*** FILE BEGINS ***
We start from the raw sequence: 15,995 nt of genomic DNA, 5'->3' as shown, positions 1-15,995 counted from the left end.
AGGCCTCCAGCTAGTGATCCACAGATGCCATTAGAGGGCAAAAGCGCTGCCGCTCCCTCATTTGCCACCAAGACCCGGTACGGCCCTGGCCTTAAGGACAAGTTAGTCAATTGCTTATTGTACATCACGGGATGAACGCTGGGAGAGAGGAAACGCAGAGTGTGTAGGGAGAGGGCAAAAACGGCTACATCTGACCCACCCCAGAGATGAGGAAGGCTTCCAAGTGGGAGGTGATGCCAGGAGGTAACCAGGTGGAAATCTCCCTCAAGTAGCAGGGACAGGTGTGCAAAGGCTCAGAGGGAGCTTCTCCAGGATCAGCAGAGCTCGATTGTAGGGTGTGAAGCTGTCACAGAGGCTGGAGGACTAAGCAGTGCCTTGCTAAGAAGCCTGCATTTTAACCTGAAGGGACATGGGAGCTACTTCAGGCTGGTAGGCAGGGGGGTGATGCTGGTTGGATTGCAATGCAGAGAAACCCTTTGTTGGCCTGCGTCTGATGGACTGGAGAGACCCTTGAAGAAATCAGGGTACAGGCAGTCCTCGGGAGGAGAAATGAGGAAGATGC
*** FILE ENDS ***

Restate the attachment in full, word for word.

We start from the raw sequence: 15,995 nt of genomic DNA, 5'->3' as shown, positions 1-15,995 counted from the left end.
AGGCCTCCAGCTAGTGATCCACAGATGCCATTAGAGGGCAAAAGCGCTGCCGCTCCCTCATTTGCCACCAAGACCCGGTACGGCCCTGGCCTTAAGGACAAGTTAGTCAATTGCTTATTGTACATCACGGGATGAACGCTGGGAGAGAGGAAACGCAGAGTGTGTAGGGAGAGGGCAAAAACGGCTACATCTGACCCACCCCAGAGATGAGGAAGGCTTCCAAGTGGGAGGTGATGCCAGGAGGTAACCAGGTGGAAATCTCCCTCAAGTAGCAGGGACAGGTGTGCAAAGGCTCAGAGGGAGCTTCTCCAGGATCAGCAGAGCTCGATTGTAGGGTGTGAAGCTGTCACAGAGGCTGGAGGACTAAGCAGTGCCTTGCTAAGAAGCCTGCATTTTAACCTGAAGGGACATGGGAGCTACTTCAGGCTGGTAGGCAGGGGGGTGATGCTGGTTGGATTGCAATGCAGAGAAACCCTTTGTTGGCCTGCGTCTGATGGACTGGAGAGACCCTTGAAGAAATCAGGGTACAGGCAGTCCTCGGGAGGAGAAATGAGGAAGATGC